The push towards "local" is mostly viewed through consumer eyes.  Whether shopping at local stores rather than national chains, or eating local foods rather than those shipped from thousands of miles away, being local is emerging as vital to the sustainable development movement. 

Socially responsible investors can get in on the act as well.  Supporting community development financial institutions (CDFIs) is a great way to make your money work for your community.
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The T in LGBT: Gender Identity Policies at U.S. Companies
Written by Nina Smith   
Over the years, a record number of U.S. companies have expanded benefits and protections for their gay, lesbian, bisexual and transgender (LGBT) employees. According to the Human Rights Campaign (HRC), “More and more companies are including LGBT people in their non-discrimination policies and offering benefits to employees’ domestic partners.”
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Vinod Khosla, Ethanol Mogul
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Written by Richard Reiss   
Related links:

http://www.khoslaventures.com/resources.html

http://news.zdnet.com/2100-9595_22-6202328.html

http://www.greenbiz.com/news/columns_third.cfm?NewsID=35798


Burning Man and Greentech:

Apparently one can look for venture capital at Burning Man:
http://newenergytimes.com/SR/Planktos/BurningManGreentech.htm

Vinod Khosla, ethanol mogul:
http://www.khoslaventures.com/resources.html
 
Whole and Wild: Buying Local Foods and Oats
Written by Nina Smith   
Photo:Elizabeth Thomsen, Creative Commons, Flickr
“In the long term, the economy and the environment are the same thing. If it’s unenvironmental it is uneconomical. That is the rule of nature.” – Mollie Beattie

I admit that I’m a newbie to the sustainable living movement. Only since the beginning of Queercents have I honed in on ways to save money by reducing our household consumption. Most of these ideas have come through the weekly posts submitted at the Festival of Frugality. Yet even now, the topic of sustainability is daunting. I’m not alone. Jeanine, my partner, has a hard time getting through her bimonthly issue of E Magazine (E as in environmental), a subscription deposited as a stocking stuffer last Christmas. That said, we continue to give it the old college girl try.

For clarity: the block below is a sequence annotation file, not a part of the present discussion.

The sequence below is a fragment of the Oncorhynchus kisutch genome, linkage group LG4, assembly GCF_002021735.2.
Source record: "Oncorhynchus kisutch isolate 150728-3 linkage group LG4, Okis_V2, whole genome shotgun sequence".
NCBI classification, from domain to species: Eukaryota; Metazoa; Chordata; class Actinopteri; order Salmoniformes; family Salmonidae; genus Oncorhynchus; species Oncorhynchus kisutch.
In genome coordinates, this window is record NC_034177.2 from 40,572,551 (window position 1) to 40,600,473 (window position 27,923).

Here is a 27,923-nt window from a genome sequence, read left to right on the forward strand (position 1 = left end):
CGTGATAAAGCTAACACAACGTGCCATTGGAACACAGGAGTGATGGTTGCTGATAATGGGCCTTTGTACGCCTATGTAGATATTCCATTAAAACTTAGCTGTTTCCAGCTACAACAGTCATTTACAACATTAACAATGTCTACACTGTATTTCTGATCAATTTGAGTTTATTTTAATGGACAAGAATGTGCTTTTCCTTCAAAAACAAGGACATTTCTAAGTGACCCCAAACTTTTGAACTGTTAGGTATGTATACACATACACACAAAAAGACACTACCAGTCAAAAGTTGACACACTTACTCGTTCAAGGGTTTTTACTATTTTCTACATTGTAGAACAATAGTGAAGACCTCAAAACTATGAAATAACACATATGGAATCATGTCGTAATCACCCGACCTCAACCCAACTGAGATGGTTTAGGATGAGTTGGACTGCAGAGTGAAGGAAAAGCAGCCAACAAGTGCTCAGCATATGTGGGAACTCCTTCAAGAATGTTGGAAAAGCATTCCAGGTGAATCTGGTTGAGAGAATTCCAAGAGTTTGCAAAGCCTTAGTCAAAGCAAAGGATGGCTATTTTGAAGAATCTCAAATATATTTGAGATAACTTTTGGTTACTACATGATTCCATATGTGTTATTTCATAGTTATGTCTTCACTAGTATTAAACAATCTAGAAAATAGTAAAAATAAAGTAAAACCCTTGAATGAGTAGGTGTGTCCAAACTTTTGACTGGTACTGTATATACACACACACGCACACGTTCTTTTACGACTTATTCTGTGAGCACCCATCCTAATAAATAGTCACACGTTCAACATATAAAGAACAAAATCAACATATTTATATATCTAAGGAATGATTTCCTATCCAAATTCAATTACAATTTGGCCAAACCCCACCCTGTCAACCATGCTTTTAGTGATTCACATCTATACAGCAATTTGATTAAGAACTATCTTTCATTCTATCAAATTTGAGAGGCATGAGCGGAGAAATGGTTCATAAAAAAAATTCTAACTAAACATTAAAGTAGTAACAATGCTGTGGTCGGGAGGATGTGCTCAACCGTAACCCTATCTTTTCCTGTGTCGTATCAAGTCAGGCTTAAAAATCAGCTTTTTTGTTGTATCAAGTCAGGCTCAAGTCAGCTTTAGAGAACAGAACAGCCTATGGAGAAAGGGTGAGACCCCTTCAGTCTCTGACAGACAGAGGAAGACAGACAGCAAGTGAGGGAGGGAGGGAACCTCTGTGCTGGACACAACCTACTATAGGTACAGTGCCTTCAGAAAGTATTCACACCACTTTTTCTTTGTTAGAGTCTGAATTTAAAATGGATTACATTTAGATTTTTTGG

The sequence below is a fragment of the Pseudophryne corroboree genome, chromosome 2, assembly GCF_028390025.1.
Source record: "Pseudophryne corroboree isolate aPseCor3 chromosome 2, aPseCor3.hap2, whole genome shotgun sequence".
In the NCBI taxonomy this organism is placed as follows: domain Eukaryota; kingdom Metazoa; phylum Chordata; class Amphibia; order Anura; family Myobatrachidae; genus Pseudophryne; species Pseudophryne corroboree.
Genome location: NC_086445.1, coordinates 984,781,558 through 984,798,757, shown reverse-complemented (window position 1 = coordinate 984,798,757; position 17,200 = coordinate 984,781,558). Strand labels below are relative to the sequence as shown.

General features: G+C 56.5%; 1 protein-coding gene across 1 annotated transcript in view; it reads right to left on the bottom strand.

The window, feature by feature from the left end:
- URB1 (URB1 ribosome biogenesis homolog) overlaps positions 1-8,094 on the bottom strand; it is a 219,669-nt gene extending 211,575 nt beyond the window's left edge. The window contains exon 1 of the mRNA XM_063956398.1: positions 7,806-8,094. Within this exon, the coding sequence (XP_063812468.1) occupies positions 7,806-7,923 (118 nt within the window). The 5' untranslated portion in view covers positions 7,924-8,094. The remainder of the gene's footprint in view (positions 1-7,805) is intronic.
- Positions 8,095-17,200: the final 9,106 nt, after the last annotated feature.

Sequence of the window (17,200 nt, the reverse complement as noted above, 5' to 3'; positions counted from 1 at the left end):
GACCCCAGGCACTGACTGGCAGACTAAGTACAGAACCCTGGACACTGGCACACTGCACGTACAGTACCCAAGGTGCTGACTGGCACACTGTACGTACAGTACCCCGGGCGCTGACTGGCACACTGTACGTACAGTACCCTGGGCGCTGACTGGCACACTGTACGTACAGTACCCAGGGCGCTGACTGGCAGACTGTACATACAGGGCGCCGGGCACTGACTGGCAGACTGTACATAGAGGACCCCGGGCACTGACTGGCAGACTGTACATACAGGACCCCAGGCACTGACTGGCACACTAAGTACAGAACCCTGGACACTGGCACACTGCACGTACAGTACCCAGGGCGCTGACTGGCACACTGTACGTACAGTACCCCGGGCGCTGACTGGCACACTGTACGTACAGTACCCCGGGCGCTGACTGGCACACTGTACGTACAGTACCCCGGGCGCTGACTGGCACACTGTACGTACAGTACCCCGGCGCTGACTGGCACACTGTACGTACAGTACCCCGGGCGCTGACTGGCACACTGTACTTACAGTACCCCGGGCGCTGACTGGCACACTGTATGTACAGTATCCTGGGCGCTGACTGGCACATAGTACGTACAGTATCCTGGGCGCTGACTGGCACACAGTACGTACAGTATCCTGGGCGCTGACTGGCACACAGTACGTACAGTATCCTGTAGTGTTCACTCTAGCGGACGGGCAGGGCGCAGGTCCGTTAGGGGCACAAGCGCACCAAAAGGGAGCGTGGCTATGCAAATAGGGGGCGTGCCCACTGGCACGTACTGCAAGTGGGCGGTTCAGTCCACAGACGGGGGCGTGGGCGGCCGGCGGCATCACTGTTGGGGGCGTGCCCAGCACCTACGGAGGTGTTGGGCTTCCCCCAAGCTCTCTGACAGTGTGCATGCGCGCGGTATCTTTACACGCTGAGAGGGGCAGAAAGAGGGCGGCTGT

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If He Can Like Wal-Mart, Can You?
Written by Casson Rosenblatt   
For those of us interested in sustainable community development, Wal-Mart (WMT) is a hard company to like, let alone love.  Even with its move toward more energy-efficient stores and selling more environmentally-friendly and organic products, it is a reflex for many of us to be Wal-Mart haters.  But given the enormity of the company, is dismissing Wal-Mart offhand worse than engaging with it seriously?

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Saving Ourselves from Ourselves
Written by Casson Rosenblatt   
Most Americans inherently believe in the power of free markets.  It is ingrained in us along with our sense of individualism.  Even those who believe in "big government" are not necessarily in favor of elected officials telling citizens how to live their lives.